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Joint specialized iNANO lectures by Professor Seraphine Wegner, University of Múnster & Professor Simon Webb, Manchester University

Info about event


Monday 5 February 2024,  at 14:00 - 15:00


1510-213 (AUD VI, Chemistry)


Professor Alex Zelikin (zelikin@inano.au.dk)

Prof. Seraphine V. Wegner,  Institute for Physiological Chemistry and Pathobiochemistry, University of Münster, Germany

Synthetic Biology from the Bottom-up: Controlling Cells & Tissues with Light

Cell to cell communication determines how cells function as a community and the exchange of soluble chemical signals between cells makes it possible to coordinate the action of individual cells to gives rise to multicellular behavior. In this talk, I will present how principles of intercellular communication are applicable in the context of bottom-up synthetic biology to achieve multicellular behavior in communities of synthetic cells. In particular, I will focus on how we can control the spatiotemporal organization of sender and receiver cells with external light and show that cells can also communicate with each other through light. Using these features, we photoregulate the chemical communication depending on the spatial context of sender and receivers, attract prey cells with glowing predators and have communities that self-regulate their signaling through positive feedback loops. Further, complementary approaches pursued with synthetic and living cells allow translating concepts between different systems and integration into hybrid structures. Overall, these designs provide blueprints for light controlled and light based intercellular communication and opens new possibilities in programing synthetic and natural cell communities.

Prof. Simon J. Webb, Department of Chemistry, University of Manchester, UK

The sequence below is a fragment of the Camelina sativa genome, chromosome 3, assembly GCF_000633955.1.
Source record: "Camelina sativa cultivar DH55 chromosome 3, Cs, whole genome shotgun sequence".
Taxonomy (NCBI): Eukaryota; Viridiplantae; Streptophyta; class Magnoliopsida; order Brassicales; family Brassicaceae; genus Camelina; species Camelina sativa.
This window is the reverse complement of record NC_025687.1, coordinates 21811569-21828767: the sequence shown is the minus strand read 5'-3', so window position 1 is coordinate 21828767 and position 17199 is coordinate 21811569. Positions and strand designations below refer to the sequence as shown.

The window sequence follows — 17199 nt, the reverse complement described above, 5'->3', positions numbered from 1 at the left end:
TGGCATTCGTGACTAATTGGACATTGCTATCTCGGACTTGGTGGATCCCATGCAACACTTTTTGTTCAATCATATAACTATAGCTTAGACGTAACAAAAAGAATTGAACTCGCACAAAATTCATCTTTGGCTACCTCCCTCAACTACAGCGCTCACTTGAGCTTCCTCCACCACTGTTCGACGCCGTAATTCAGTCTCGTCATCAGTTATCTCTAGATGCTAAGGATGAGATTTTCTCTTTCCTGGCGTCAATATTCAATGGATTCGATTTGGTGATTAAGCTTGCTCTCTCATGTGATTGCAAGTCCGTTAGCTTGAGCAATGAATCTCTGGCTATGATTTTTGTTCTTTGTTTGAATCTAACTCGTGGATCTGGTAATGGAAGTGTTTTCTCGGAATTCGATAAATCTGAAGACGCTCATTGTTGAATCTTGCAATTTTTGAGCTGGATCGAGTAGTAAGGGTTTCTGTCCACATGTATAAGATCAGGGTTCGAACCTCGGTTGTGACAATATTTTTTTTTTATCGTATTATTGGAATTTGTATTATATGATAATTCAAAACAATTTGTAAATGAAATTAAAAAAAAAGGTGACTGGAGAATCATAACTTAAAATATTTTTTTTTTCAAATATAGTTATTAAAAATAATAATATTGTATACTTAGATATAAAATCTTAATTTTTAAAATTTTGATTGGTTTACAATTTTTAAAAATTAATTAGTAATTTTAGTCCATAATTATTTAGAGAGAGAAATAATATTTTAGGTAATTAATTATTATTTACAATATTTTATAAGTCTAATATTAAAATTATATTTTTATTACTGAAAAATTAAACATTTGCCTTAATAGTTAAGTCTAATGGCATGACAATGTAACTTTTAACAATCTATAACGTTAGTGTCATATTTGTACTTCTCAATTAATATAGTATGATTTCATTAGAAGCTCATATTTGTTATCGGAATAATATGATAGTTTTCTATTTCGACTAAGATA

Conformationally Switchable Molecular Devices for the Transmission of Information

A key feature of biological systems is the transmission of information across multi-nanometre distances, which maintains the complex chemical networks and functions within cells. We have been exploring the use of conformational switching to mimic this behaviour and transmit information over similar distances. The molecular devices produced may have a range of applications e.g. transferring instructions within molecular factories or “short circuiting” signalling pathways in cells.

Different molecular scaffolds will be described,[1] with a focus on those using an α-aminoisobutyric acid (Aib) foldamer (folded oligomer) core. Aib-rich peptides fold into nanometre-long hydrophobic 310 helices that embed easily into bilayers.[2] Their helical conformation can be altered by a stimulus received at the N-terminus, which is then relayed to a spectroscopic “reporter” at the far end.[3] In this way we have shown that Aib foldamers can relay chemical and photochemical information over >2 nm within bilayers,[4],[5] Progress towards adding catalytic activity to these molecular devices will also be described.[6],[7]